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Commentary: What 'diversity' means

Diversity is good for business, particularly when it comes to welcoming all

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If you were downtown in the days before or during the recent NBA All-Star Game, you probably saw the giant mural on the side of Benson Tower. It was a portrait of Pelicans star Anthony Davis with one word: EQUALITY.

  This time last year, the city of Charlotte, North Carolina was preparing to host the 2017 All-Star Game, with all its attendant fanfare, publicity and tourism dollars. Then, in a one-day special session last March, North Carolina lawmakers passed HB2, the so-called "bathroom bill," which prohibited municipal anti-discrimination laws. North Carolina had no specific protections for LGBT citizens, but Charlotte and several other cities had passed their own nondiscrimination protections. With the stroke of a pen, then-Gov. Pat McCrory undid those ordinances. (McCrory subsequently was defeated in a close race , due largely to negative reaction to HB2.)

  The NBA's response sent a clear message. After failing to convince North Carolina to repeal the bill, the league pulled its All-Star Game in July, citing opposition to HB2. New Orleans and Louisiana tourism leaders pounced. In August, the league announced it was moving the game to New Orleans, which had adopted its own nondiscrimination ordin- ances in the 1990s. Louisiana also bars hiring practices that discriminate against gays and lesbians, dating from an executive order signed by then-Gov. Edwin Edwards in 1992. Subsequent Republican governors (Mike Foster, Bobby Jindal) let that order lapse, but Gov. John Bel Edwards reissued it last year, adding the term "gender identity" in recognition of transgender people.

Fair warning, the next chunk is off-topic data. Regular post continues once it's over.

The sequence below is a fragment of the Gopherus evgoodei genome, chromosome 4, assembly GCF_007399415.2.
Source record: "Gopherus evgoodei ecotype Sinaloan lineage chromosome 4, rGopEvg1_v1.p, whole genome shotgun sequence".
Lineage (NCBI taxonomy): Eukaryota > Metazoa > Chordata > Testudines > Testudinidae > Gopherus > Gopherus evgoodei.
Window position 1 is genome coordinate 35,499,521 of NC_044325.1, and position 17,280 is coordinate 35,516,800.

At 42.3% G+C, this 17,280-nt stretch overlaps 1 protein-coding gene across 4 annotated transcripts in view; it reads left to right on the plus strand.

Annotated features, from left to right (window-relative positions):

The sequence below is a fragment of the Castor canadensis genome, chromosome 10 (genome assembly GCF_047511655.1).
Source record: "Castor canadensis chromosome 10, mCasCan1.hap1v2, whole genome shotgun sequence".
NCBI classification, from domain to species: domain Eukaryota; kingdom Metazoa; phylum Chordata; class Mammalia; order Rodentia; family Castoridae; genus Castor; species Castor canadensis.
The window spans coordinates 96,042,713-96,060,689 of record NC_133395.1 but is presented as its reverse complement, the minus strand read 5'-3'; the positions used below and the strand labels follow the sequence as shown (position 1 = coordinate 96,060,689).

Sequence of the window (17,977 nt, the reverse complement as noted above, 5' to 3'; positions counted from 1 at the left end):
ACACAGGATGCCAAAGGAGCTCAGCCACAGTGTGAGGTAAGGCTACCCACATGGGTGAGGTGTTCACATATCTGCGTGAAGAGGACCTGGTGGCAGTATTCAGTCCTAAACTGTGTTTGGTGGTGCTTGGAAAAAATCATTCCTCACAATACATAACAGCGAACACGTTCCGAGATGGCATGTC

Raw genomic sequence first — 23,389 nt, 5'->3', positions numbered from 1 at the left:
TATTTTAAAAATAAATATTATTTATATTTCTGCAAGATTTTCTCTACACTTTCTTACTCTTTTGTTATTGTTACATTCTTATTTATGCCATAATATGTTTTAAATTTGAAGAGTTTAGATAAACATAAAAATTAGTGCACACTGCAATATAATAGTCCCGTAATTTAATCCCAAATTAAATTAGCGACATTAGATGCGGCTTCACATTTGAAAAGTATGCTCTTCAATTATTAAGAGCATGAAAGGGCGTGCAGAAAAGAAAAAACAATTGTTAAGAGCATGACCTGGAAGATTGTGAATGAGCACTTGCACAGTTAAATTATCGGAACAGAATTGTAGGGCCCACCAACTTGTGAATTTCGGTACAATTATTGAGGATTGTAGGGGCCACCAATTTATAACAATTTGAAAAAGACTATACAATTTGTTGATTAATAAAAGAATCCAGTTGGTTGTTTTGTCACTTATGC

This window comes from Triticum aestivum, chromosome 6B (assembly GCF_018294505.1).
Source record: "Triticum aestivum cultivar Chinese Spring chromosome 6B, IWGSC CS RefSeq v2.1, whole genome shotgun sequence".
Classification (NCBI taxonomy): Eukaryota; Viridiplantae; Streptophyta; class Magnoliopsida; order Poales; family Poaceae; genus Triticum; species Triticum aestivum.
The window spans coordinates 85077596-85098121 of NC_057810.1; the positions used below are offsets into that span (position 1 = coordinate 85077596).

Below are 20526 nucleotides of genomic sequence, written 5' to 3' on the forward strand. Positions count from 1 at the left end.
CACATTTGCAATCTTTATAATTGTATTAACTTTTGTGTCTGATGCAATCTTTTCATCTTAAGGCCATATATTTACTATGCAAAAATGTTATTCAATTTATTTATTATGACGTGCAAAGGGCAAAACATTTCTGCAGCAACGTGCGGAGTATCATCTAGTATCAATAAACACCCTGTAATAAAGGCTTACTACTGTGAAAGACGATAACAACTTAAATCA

Local leaders know diversity is good for business, particularly when it comes to welcoming all. In a wrap-up of the All-Star weekend, Mayor Mitch Landrieu said "diversity" and "inclusion" were key to attracting the event and making it a success.

  But there's more to "diversity" than passing laws. Over the years, diversity made New Orleans a food capital and the birthplace of America's one true art form — jazz — along with Dixieland, bounce and other indigenous music. Diversity drives our thriving hospitality industry because we're happy to see people from all over the world — and we want to show them a good time.

  Right now, Texas is weighing its own version of HB2. Senate Bill 6 in the Lone Star State, championed by Lt. Gov. Dan Patrick, would accomplish many of the same goals as North Carolina's HB2. Texas state Sen. Bob Hall has Senate Bill 92, which would undo individual cities' protections for LGBT citizens and block future protections, wiping out nondiscrimination laws in Austin, Dallas, San Antonio and other big cities in Texas.

  The NBA and NFL have warned Texas against such pernicious bills. "The NFL embraces inclusiveness," a spokesman told the Houston Chronicle. "NFL policies prohibit discrimination based on age, gender, race, religion, sexual orientation or any other improper standard."

  We hope Texas lawmakers do the right thing and scuttle these bills. If they don't, we have a message for the NBA, the NFL and any other group or business that values diversity: Everyone's welcome in New Orleans.


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